Notes on Democracy

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Dissident Books, 2008 - Humor - 206 pages
2 Reviews
The perfect book for the 2012 elections. . . and beyond!

[Democracy] is based on propositions that are palpably not true--and what is not true, as everyone knows, is always immensely more fascinating and satisfying to the vast majority of men than what is true...

H.L. Mencken wrote Notes on Democracy over 80 years ago. His time, the paranoid and intolerant years of World War I, Prohibition, and the Scopes trial, is strikingly like our own. Notes isn't just a blast from the past; it's a perceptive report on today.

In Notes, Mencken conducts a bold, libertarian attack on intrusive government, special interest groups, and mob rule that's as relevant today as it was in the 1920s.

Notes has something that will appeal to -- and offend -- everyone. Liberals will love Mencken's denunciation of jingoism; conservatives and libertarians will root for his attacks on meddling laws, hand-outs, and equality.

The new edition includes an introduction and annotations by Marion Elizabeth Rodgers, author of Mencken: The American Iconoclast, and an afterword by two-time Pulitzer Prize-winner Anthony Lewis.

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User Review  - CBJames - LibraryThing

Notes on Democracy by H.L. Mencken published in 1926 must be something of a hard sell these days. The inauguration of Barack Obama as President of the United States seems to stand as a shining example ... Read full review

LibraryThing Review

User Review  - wirkman - LibraryThing

One need not agree with Mencken's bedrock belief -- that vast swathes of humanity are nearly subhuman, to be dismissed -- to judge this book a delight, and often perceptive. Really, it is one of those ... Read full review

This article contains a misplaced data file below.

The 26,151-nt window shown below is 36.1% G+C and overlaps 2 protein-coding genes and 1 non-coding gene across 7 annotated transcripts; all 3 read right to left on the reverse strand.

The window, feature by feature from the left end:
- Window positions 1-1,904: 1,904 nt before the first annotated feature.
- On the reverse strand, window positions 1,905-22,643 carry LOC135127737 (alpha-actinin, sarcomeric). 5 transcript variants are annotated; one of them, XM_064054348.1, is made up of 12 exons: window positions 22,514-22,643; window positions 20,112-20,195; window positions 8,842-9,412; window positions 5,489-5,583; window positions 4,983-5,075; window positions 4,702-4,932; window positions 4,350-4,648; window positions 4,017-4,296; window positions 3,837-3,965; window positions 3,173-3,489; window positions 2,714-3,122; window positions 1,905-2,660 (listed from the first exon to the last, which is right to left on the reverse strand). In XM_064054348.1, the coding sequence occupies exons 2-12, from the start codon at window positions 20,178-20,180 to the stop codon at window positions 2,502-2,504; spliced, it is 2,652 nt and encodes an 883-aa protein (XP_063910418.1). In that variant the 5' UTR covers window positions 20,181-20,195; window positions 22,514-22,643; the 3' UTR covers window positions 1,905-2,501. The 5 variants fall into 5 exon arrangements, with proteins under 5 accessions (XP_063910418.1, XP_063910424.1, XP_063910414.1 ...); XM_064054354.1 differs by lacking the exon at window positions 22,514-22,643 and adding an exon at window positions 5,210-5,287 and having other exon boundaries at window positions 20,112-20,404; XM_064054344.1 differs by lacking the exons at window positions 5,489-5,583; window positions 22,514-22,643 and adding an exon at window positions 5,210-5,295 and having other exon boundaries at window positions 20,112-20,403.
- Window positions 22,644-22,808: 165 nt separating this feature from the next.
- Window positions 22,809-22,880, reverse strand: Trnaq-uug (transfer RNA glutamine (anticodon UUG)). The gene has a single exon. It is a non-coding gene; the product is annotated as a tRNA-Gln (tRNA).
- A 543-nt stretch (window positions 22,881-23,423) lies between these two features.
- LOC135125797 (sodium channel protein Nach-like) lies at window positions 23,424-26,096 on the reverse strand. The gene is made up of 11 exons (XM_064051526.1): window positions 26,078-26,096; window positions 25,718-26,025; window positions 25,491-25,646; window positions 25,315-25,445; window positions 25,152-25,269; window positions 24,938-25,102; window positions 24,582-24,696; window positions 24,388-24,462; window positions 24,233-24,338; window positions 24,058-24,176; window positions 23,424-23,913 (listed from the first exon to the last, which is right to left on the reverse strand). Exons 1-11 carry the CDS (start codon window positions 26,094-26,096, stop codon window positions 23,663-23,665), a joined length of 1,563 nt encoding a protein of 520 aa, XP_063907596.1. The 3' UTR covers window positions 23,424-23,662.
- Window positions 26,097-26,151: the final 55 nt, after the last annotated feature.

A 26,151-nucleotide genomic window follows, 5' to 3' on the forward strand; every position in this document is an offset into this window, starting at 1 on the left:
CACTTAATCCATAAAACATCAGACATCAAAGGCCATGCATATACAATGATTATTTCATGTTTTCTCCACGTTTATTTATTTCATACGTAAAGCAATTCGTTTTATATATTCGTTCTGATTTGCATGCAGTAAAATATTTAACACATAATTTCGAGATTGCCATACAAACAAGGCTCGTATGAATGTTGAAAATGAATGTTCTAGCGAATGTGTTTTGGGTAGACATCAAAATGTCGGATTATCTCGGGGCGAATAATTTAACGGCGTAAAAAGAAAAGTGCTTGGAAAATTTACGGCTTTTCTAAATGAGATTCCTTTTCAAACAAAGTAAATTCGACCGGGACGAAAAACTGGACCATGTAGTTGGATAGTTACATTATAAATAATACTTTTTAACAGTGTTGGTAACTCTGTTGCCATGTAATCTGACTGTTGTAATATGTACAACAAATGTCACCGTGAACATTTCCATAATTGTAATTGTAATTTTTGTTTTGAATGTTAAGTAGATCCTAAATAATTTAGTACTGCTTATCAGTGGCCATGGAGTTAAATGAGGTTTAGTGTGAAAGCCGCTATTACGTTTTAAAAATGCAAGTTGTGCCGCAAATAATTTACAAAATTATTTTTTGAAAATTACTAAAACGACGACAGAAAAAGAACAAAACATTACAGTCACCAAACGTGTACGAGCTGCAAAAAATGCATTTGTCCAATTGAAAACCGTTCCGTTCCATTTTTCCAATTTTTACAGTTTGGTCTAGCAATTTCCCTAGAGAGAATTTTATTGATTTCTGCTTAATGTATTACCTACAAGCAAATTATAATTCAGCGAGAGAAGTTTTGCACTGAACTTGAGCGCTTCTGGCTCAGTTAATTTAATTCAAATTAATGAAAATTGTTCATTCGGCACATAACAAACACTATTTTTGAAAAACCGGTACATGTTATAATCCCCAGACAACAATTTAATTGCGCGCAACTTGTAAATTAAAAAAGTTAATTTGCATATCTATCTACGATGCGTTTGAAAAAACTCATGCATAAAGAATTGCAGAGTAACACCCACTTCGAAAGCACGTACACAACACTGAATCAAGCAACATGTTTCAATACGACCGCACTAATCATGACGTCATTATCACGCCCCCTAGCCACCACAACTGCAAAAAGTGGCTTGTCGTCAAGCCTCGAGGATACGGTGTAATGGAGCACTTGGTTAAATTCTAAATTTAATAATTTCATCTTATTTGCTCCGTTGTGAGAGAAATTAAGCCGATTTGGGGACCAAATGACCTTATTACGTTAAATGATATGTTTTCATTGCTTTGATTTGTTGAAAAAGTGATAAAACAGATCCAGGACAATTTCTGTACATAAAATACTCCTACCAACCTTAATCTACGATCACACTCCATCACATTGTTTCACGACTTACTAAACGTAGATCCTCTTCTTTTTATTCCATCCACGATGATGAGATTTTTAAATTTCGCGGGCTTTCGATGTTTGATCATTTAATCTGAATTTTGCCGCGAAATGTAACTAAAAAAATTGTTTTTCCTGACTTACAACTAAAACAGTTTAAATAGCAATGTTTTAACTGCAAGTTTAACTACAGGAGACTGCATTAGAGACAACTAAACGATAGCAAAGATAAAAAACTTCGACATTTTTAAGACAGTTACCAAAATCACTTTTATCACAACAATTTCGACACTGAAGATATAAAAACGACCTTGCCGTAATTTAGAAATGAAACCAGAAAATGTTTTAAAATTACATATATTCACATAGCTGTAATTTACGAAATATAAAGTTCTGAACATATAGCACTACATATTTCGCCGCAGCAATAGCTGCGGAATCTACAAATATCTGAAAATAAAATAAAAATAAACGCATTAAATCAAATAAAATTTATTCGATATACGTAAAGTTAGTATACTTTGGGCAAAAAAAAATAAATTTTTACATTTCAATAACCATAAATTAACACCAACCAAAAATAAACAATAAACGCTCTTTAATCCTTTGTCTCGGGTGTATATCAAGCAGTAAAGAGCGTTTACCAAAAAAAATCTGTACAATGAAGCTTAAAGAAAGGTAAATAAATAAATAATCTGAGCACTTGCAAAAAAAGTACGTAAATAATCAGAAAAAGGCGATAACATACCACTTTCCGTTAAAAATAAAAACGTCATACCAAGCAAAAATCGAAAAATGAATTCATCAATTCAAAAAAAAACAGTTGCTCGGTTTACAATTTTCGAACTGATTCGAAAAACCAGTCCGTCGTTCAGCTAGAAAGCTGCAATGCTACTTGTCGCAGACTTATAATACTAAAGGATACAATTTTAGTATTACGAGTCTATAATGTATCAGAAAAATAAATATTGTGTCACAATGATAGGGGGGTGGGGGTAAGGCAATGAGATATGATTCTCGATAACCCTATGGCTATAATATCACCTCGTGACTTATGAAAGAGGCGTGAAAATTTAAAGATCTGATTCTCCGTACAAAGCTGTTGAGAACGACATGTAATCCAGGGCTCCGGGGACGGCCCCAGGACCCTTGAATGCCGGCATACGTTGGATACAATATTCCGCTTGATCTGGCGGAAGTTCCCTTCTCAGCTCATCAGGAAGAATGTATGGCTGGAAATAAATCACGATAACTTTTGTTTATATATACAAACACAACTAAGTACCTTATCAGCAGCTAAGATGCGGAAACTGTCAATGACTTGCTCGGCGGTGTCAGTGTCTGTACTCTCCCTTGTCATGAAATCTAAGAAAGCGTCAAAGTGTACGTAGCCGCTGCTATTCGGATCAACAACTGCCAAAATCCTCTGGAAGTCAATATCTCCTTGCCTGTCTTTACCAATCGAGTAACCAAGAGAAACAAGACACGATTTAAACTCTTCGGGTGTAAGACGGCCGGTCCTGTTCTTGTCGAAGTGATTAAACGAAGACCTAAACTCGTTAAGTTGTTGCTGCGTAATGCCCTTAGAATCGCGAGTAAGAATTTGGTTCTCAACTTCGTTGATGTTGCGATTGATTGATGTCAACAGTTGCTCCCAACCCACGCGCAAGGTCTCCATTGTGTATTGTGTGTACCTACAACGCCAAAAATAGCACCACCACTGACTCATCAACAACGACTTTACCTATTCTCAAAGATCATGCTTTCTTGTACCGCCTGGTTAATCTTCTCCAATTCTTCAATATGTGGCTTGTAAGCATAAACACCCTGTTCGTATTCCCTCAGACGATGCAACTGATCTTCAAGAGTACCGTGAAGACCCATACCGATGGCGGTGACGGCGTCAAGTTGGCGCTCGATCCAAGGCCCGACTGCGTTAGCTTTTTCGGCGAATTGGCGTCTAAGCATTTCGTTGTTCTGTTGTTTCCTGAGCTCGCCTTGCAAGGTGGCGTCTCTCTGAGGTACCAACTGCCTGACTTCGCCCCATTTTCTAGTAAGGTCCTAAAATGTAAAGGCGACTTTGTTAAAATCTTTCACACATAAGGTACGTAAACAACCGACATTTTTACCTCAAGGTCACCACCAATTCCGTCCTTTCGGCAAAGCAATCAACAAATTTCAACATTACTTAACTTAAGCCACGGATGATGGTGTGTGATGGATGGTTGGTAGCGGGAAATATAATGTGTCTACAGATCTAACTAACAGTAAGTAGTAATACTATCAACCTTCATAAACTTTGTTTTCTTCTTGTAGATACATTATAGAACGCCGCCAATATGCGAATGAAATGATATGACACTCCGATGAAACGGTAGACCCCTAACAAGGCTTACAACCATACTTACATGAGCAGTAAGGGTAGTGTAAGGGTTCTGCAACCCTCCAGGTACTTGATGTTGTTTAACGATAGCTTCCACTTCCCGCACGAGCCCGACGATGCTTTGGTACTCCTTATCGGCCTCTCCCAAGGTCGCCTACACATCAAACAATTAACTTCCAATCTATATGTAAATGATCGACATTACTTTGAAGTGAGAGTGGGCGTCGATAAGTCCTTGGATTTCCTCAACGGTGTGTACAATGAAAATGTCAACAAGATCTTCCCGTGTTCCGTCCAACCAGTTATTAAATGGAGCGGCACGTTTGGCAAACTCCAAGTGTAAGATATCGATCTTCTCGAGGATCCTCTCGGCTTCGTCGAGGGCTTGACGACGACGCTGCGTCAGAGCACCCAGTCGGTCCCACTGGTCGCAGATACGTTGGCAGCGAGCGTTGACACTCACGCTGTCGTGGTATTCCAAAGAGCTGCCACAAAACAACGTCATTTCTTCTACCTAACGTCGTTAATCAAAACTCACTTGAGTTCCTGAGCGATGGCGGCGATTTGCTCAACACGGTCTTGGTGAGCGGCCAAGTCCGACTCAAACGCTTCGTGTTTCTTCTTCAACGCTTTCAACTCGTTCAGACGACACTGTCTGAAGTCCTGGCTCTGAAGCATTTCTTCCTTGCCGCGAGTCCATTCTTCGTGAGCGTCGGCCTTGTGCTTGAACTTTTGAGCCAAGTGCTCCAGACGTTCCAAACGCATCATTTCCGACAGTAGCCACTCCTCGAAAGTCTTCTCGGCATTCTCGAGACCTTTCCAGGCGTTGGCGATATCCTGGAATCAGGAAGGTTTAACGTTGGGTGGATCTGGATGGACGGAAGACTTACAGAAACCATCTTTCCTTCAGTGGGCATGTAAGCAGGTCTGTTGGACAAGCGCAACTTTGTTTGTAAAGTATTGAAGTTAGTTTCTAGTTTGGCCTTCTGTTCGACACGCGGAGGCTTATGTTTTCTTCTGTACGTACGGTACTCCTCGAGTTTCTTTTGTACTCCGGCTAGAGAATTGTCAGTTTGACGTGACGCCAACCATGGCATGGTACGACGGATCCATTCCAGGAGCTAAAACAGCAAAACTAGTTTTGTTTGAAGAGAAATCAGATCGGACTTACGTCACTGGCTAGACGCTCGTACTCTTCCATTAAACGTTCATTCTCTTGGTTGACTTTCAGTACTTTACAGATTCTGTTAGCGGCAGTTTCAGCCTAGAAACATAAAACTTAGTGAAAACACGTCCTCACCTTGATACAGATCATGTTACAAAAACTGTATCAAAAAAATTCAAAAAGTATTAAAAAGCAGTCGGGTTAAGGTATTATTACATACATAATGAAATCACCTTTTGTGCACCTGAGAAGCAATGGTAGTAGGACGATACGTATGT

Introduction by Marion Elizabeth Rodgers
His Appearance in the World

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About the author (2008)

H. L. Mencken 1880-1956 H. L. (Henry Louis) Mencken was born in Baltimore, Maryland, on September 12, 1880. He considered Maryland to be his home despite his many years in New York. As a child he attended Professor Friedrich Knapp's Institute, a private school for children of German descent. He completed his secondary education at Baltimore Polytechnic Institute, from which he graduated at the age of 16. Mencken wanted to be a writer but was obligated to work in his father's cigar factory. When his father died suddenly in 1899, Mencken immediately sought a job at the Baltimore Herald. Through he began with no experience in journalism, he quickly learned every job at the newspaper and at age 25 became its editor. Mencken went on to build himself a reputation as one of America's most brilliant writers and literary critics. His basic approach was to question everything and to accept no limits on personal freedom. He attacked organized religion, American cultural and literary standards, and every aspect of American life that he found shallow, ignorant, or false - which was almost everything. From the 1920's until his death, Mencken's sharp wit and penetrating social commentary made him one of the most highly regarded - and fiercely hated - of American social critics. He was later memorialized in the dramatic portrait of the cynical journalist in the play and film Inherit the Wind. Shortly after World War I, Mencken began a project that was to fascinate him for the rest of his life: a study of American language and how it had evolved from British English. In 1919 he published The American Language: A Preliminary Inquiry into the Development of English in the United States. To this and his publisher's surprise, the book sold out quickly; its wit and nonscholarly approach attracted many readers who would not normally buy a book on such a subject. In 1936, a revised and enlarged edition was published, and in 1945 and 1948, supplements were added. The work shows not only how American English differs from British English but how the 300 year American experience shaped American dialect. Thus the book, still considered a classic in its field, is both a linguistic and social history of the United States. Mencken died in his sleep on January 29, 1956. He was interred in Baltimore's Loudon Park Cemetery.

Marion Elizabeth Rodgers has edited Mencken and Sara: A Life in Letters and The Impossible H.L. Mencken, a popular collection of his best journalism. She lives in Washington, DC.

Two-time Pulitzer Prize winner Anthony Lewis is the author of Make No Law and the bestseller Gideon's Trumpet. In his nearly five decades of writing and reporting for The New York Times, he served as the Time's London bureau chief for eight years; he now contributes the twice-weekly "Abroad at Home" column to the paper's op-ed page.

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